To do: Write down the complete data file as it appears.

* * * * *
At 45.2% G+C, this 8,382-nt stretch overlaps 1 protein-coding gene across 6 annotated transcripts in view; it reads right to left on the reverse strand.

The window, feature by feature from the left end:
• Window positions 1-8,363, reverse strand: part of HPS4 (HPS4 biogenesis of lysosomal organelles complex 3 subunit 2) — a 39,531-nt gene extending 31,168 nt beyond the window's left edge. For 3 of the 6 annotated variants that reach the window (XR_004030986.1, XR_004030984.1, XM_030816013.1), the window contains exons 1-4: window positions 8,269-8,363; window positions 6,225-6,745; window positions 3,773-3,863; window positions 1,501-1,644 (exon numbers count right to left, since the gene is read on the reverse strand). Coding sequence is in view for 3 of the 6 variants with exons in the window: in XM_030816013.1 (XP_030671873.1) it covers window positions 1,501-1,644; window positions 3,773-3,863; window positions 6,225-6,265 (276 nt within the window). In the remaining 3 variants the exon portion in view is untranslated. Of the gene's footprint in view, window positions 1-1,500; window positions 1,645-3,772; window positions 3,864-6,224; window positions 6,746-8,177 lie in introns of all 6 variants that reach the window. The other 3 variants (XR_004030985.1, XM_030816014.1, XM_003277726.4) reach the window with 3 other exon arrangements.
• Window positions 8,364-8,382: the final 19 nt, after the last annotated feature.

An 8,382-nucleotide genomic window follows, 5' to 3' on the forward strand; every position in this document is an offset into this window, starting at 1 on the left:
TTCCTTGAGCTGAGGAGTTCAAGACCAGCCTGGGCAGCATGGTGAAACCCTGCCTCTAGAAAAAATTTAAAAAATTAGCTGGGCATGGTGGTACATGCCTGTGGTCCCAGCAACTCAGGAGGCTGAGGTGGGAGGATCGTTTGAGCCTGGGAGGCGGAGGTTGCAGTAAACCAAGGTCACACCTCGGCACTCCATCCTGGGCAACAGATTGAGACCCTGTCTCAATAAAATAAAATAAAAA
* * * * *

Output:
At 45.2% G+C, this 8,382-nt stretch overlaps 1 protein-coding gene across 6 annotated transcripts in view; it reads right to left on the reverse strand.

The window, feature by feature from the left end:
• Window positions 1-8,363, reverse strand: part of HPS4 (HPS4 biogenesis of lysosomal organelles complex 3 subunit 2) — a 39,531-nt gene extending 31,168 nt beyond the window's left edge. For 3 of the 6 annotated variants that reach the window (XR_004030986.1, XR_004030984.1, XM_030816013.1), the window contains exons 1-4: window positions 8,269-8,363; window positions 6,225-6,745; window positions 3,773-3,863; window positions 1,501-1,644 (exon numbers count right to left, since the gene is read on the reverse strand). Coding sequence is in view for 3 of the 6 variants with exons in the window: in XM_030816013.1 (XP_030671873.1) it covers window positions 1,501-1,644; window positions 3,773-3,863; window positions 6,225-6,265 (276 nt within the window). In the remaining 3 variants the exon portion in view is untranslated. Of the gene's footprint in view, window positions 1-1,500; window positions 1,645-3,772; window positions 3,864-6,224; window positions 6,746-8,177 lie in introns of all 6 variants that reach the window. The other 3 variants (XR_004030985.1, XM_030816014.1, XM_003277726.4) reach the window with 3 other exon arrangements.
• Window positions 8,364-8,382: the final 19 nt, after the last annotated feature.

An 8,382-nucleotide genomic window follows, 5' to 3' on the forward strand; every position in this document is an offset into this window, starting at 1 on the left:
TTCCTTGAGCTGAGGAGTTCAAGACCAGCCTGGGCAGCATGGTGAAACCCTGCCTCTAGAAAAAATTTAAAAAATTAGCTGGGCATGGTGGTACATGCCTGTGGTCCCAGCAACTCAGGAGGCTGAGGTGGGAGGATCGTTTGAGCCTGGGAGGCGGAGGTTGCAGTAAACCAAGGTCACACCTCGGCACTCCATCCTGGGCAACAGATTGAGACCCTGTCTCAATAAAATAAAATAAAAA